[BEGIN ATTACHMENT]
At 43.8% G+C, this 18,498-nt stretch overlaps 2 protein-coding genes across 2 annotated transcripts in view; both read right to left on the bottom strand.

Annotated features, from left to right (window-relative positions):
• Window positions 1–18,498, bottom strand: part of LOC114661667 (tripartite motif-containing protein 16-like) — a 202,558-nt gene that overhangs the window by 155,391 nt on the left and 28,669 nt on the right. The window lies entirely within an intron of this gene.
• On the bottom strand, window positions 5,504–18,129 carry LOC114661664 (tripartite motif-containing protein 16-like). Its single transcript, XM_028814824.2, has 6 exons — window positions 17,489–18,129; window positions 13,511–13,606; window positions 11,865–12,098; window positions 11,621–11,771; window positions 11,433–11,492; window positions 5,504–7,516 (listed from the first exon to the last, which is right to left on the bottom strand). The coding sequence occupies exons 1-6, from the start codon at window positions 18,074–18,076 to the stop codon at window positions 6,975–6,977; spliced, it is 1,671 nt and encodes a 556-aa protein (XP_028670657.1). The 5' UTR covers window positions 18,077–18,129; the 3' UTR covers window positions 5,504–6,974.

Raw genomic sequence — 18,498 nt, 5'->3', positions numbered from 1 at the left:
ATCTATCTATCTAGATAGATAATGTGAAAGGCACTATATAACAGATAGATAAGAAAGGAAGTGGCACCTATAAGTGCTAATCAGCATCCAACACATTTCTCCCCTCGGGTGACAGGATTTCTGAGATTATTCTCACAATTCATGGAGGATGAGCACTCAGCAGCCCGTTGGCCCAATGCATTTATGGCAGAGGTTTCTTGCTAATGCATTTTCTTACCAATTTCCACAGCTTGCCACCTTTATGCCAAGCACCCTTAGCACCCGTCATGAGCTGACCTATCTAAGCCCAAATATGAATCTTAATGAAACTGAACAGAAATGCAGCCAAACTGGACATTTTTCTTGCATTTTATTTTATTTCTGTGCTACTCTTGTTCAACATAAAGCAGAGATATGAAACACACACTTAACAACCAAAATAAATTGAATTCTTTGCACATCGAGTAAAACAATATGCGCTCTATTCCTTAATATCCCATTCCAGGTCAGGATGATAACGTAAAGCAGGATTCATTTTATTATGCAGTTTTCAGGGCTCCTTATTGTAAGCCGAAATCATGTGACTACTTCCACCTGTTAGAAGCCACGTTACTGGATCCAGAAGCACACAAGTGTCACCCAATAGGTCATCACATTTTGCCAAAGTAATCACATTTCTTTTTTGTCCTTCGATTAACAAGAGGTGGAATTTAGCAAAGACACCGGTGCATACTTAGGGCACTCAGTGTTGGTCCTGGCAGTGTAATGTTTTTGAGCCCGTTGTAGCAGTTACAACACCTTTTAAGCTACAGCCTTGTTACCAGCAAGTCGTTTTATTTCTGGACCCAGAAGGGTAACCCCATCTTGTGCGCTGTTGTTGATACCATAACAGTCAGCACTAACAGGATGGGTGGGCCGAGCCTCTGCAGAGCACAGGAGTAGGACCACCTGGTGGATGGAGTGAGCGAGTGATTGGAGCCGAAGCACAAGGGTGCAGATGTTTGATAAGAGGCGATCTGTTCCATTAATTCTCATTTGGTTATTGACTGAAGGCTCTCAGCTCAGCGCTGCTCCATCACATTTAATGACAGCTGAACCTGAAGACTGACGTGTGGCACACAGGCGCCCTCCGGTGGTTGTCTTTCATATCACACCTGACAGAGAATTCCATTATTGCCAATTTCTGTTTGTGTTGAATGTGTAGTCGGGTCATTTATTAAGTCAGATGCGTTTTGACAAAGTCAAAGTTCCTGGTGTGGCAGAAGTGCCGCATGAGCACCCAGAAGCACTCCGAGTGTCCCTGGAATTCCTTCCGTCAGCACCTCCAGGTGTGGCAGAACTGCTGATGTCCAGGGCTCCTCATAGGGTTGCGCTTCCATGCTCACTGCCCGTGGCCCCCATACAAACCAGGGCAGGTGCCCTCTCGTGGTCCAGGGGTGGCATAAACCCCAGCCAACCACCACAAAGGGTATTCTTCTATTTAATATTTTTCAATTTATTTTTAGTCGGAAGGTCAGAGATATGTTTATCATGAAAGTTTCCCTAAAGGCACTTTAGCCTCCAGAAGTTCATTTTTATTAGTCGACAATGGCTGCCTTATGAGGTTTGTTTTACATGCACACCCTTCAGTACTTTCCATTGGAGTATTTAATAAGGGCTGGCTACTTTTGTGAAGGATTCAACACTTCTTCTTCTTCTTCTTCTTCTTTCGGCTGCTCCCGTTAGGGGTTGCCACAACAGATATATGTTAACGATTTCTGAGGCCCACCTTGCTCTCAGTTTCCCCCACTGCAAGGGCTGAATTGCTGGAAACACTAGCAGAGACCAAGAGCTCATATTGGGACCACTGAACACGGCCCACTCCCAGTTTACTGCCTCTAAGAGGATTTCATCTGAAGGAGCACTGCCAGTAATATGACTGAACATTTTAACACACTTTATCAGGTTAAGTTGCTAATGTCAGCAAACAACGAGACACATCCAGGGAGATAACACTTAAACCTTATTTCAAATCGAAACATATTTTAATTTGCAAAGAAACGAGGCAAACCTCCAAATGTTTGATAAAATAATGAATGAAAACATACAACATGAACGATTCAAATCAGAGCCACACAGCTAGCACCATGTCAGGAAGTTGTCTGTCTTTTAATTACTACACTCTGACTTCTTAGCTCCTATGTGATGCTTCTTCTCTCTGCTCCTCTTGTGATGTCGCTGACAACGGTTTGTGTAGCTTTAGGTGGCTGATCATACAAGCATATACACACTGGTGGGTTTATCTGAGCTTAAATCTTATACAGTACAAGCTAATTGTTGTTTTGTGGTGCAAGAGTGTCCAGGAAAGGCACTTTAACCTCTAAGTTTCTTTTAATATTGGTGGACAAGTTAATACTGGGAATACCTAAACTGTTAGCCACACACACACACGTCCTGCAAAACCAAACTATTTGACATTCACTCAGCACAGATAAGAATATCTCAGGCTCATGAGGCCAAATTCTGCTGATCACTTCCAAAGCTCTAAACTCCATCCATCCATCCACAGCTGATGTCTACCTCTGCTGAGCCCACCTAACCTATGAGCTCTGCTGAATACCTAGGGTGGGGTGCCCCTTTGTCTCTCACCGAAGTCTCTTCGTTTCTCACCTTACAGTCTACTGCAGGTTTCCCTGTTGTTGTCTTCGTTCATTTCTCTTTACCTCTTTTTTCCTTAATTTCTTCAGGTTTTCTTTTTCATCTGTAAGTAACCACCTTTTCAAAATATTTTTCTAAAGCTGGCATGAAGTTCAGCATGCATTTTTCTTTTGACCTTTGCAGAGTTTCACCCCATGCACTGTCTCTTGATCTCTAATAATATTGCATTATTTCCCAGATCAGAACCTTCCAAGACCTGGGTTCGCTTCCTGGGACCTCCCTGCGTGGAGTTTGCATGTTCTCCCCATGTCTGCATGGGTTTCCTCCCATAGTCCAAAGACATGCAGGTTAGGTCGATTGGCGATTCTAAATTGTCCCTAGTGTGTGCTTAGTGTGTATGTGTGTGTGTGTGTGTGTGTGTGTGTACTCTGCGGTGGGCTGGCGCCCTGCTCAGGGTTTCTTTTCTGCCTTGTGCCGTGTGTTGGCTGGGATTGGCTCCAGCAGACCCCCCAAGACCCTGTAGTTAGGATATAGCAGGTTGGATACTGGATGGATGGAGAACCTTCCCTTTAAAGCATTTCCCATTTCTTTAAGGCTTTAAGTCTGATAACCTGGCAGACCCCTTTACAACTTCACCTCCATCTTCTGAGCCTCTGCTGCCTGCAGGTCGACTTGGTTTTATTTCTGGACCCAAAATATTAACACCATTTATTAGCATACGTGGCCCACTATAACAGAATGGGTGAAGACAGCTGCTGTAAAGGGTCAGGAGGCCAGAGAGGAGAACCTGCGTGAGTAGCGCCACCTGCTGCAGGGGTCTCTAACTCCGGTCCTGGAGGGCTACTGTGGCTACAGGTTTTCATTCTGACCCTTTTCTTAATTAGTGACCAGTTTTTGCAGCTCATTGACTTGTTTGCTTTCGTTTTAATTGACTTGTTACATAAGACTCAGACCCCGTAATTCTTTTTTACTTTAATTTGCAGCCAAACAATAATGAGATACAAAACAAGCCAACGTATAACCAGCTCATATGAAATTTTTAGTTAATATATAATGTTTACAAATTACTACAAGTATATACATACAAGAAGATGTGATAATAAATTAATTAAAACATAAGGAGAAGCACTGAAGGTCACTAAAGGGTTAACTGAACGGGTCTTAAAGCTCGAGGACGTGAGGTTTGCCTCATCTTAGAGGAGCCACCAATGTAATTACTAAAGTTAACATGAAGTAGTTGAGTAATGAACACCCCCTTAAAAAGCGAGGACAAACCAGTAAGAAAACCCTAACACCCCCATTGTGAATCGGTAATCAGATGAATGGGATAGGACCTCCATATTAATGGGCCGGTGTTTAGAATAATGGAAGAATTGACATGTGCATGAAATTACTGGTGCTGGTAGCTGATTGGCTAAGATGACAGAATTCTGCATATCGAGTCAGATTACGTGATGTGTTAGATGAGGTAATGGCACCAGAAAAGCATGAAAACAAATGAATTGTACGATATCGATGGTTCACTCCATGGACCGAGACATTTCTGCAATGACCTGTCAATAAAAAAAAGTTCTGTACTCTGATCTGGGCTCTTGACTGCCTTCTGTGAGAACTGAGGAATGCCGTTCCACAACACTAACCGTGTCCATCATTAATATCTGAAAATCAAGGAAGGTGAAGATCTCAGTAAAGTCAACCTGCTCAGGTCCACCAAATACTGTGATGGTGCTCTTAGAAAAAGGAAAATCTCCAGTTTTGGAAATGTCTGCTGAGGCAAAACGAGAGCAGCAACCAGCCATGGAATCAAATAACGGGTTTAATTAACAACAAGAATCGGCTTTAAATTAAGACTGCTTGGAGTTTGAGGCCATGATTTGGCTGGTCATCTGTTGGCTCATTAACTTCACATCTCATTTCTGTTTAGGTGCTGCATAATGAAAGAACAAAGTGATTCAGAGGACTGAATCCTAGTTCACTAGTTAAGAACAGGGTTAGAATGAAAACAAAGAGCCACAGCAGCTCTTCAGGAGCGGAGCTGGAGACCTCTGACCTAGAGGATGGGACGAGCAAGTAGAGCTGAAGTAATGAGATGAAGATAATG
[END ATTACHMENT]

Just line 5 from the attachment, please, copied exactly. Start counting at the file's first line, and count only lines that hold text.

Raw genomic sequence — 18,498 nt, 5'->3', positions numbered from 1 at the left: